Week 36 sees our diarist Alexander meet some other Goodlets in Hampstead, who had previously lived in Russia for three generations before having to flee back to England. August ends on a depressing personal note, but he lifts his spirits with some model aeroplane flying on Ealing Common (pictured).
Up at 8.49 this morning to bid goodbye to Ruby, who left London with great reluctance. After breakfast I fear I went to bed and slept until 3.30, when old Buzz very sportingly made me lunch. Ine and the Doc. were out shopping and the Mater and Pater snoozing in the drawing room. Went down to the Library and on to the Aunts’, with whom I had tea. Then on to Kidd, where I had dinner with him and Joan and spent a very charming evening. The Mater, Ine and Doc. looked in en route to the Aunts’.
Very little news of note.
Somehow it has been more forcefully (than usual) borne into me this week how the years are passing and have brought me neither position of any sort nor means, which is to say, no standing of any kind at all.
Rose at 12 and had a special breakfast. Found Ine and the Doc. were not going off today, but were coming with us to the Goodlets at Hampstead; and in fact they took us in the car, which made it a very pleasant experience.
The Goodlets, from whom we obtained much interesting family information, are interesting and delightful people. The father, Mr Robert Goodlet, a charming old man of about 78, Mrs Goodlet, who is a very wonderful woman, his sister, Miss Lisabeth Goodlet, whom I liked immensely, and the son and daughter. We heard much of their life in (for over three generations) Russia and their hair raising escape from it. Altogether, a most enjoyable visit.
The son took the Doc. and me for a walk through Ken wood. Home by 10.20. The Boys spent the afternoon at the Aunts’.
The Queen Mary seems well on the way to break the west to east Atlantic record on her way home.
Wakened momently to wish Ine and the Doc. good luck as they departed at 11 am and then slept until 1. Busy on routine work all afternoon and after tea went over to the Aunts’, with whom I spent a pleasant hour. Have done little since dinner save routine work and the clearing up of my workbench.
So this is the last of August, and a most eventful and energetic one it has proved for us all. Let’s hope it may prove the forerunner of still busier and even pleasanter ones.
The great news of today, of course, is that the Queen Mary holds the record at last, with a splendid west to east crossing. Good luck to her. The French have been most sporting about it and, I expect, will now go all out to try and get it back.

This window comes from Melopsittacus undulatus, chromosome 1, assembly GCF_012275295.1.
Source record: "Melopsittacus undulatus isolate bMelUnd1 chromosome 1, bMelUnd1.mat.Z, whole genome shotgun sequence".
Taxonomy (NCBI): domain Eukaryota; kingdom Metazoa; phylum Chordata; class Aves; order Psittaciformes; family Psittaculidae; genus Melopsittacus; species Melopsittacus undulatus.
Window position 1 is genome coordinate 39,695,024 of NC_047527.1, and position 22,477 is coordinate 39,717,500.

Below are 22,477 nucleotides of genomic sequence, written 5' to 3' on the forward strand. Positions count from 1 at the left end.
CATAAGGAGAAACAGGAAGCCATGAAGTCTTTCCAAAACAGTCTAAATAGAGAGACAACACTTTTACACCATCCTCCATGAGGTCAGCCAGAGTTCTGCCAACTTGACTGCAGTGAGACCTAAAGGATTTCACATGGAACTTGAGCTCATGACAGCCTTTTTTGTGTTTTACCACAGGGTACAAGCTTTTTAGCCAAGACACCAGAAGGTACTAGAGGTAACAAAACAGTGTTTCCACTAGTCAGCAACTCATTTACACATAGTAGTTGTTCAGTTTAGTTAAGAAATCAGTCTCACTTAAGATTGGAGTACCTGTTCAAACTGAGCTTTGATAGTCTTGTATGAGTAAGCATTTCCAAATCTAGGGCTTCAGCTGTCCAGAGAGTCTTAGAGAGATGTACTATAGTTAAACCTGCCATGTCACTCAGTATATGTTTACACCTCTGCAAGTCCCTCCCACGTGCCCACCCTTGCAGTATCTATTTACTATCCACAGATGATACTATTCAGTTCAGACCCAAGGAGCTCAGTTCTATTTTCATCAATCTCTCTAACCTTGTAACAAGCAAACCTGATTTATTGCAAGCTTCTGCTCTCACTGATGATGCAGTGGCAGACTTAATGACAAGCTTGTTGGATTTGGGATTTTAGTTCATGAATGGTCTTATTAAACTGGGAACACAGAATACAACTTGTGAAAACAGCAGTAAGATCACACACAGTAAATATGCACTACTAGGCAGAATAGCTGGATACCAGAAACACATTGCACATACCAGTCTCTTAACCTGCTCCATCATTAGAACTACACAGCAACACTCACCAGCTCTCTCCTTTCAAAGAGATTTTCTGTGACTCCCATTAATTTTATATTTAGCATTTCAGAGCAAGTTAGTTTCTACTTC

Today the Nahlin, with the King on board, has a slight collision with a pierhead on Greek waters, but the damage was insignificant.
The Mater brought me tea and toast in bed this morning and it was delicious. Thereafter slept until 1 pm. Busy in the afternoon and at six took Joan and the youngsters home. Then met Fuzz and assisted him to fly his model aeroplane on the Common. We had some good flights.
Home to find that the Mater’s niece Doddie, Mrs Blake and her husband, had arrived and we sat and chatted with them for nearly three hours. Dinner in consequence was very late. They belong to the branch of the Mater’s family who have been so long estranged, but I must say they seem decent, likeable folk. It is most queer how this year seem to bring about the resurrection of so many family connections.
Today I bought two of the new King Edward VIII stamps, and sent one to J.M.’s Weekly Times.
Up at 1pm and down to the bank after lunch. Very narrowly missed being late, as my train was held up at Earl’s Court. Spent an hour in Charing Cross, really in the faint hope of seeing Jeanette; but – no luck. Home to tea and then went over to the Aunts’, who were considerably incensed at the news of their niece being in town.
Home, to the find the latter was here, having called to say good bye on their way home. Owing to their visit dinner was again horribly delayed, so that our cleaning up was not finished until 11.30.
Little news, and that bad. The troubles still rage in Palestine and Spain. Madrid has been badly air raided in the last two days and several hostages have been shot in consequence. A beastly business.
I see that 30,000,000 of the new stamps were sold yesterday.
Was wakened this morning by the Mater’s bringing me the splendid news that Buzz has successfully passed his Higher Certificate Examination. This is a fine effort by a youngster 16 ½ years old. Everyone is delighted and he has had many cards during the day, including one from J. Fryers.
The Aunts were of course intoxicated with joy.
After lunch I helped the Boys fly their ‘plane on the Common and went on to Ealing to have my hair cut. Visited the Library.
Competitive racing started tonight, but only Kidd and JD turned up. However, we sailed three jolly races, all of which Kidd won.
Not very much news today, but I fear Irun is about to fall to the Spanish Rebels.
Mrs Lee rang up today.
Up late as usual and been went back to bed for a second snooze after lunch. Later went down to the library and on to tea at the Aunts’. Found them well and still very excited about Buzz’s success.
Met Kidd on the way home and had a long chat with him. Arrived home to find Ine and the Doc. back from their E.C. holiday and in good spirits. I was delighted to have a long letter from JM tonight giving me all his news and saying he hopes to be home for Christmas. He seems to be having rather a bloody time. Wrote Wraight and went to Ealing to post it. Afterwards the Doc and I sailed several interesting matches.
The news today is bad all round. Several battalions are sailing for Palestine; Irun fell today amid scenes of horrible carnage; and the whole European atmosphere is worse than ever.
Still no news from Jeanette.